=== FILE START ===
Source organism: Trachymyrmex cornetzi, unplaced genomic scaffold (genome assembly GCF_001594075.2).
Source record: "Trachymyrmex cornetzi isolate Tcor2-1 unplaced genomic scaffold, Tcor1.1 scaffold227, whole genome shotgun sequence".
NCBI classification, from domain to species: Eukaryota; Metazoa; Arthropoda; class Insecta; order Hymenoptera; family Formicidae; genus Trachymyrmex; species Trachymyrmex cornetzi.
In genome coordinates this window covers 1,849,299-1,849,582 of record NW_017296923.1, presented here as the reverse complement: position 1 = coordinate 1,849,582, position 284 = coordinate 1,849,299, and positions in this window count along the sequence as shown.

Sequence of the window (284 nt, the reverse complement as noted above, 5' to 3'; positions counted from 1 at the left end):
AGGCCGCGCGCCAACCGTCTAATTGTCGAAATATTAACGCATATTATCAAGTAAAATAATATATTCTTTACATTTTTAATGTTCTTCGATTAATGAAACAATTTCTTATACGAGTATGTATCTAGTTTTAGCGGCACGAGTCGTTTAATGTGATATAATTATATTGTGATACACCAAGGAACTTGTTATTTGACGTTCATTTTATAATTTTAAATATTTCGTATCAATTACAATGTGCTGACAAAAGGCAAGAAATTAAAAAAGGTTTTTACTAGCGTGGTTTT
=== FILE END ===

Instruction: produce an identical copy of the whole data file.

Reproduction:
Source organism: Trachymyrmex cornetzi, unplaced genomic scaffold (genome assembly GCF_001594075.2).
Source record: "Trachymyrmex cornetzi isolate Tcor2-1 unplaced genomic scaffold, Tcor1.1 scaffold227, whole genome shotgun sequence".
NCBI classification, from domain to species: Eukaryota; Metazoa; Arthropoda; class Insecta; order Hymenoptera; family Formicidae; genus Trachymyrmex; species Trachymyrmex cornetzi.
In genome coordinates this window covers 1,849,299-1,849,582 of record NW_017296923.1, presented here as the reverse complement: position 1 = coordinate 1,849,582, position 284 = coordinate 1,849,299, and positions in this window count along the sequence as shown.

Sequence of the window (284 nt, the reverse complement as noted above, 5' to 3'; positions counted from 1 at the left end):
AGGCCGCGCGCCAACCGTCTAATTGTCGAAATATTAACGCATATTATCAAGTAAAATAATATATTCTTTACATTTTTAATGTTCTTCGATTAATGAAACAATTTCTTATACGAGTATGTATCTAGTTTTAGCGGCACGAGTCGTTTAATGTGATATAATTATATTGTGATACACCAAGGAACTTGTTATTTGACGTTCATTTTATAATTTTAAATATTTCGTATCAATTACAATGTGCTGACAAAAGGCAAGAAATTAAAAAAGGTTTTTACTAGCGTGGTTTT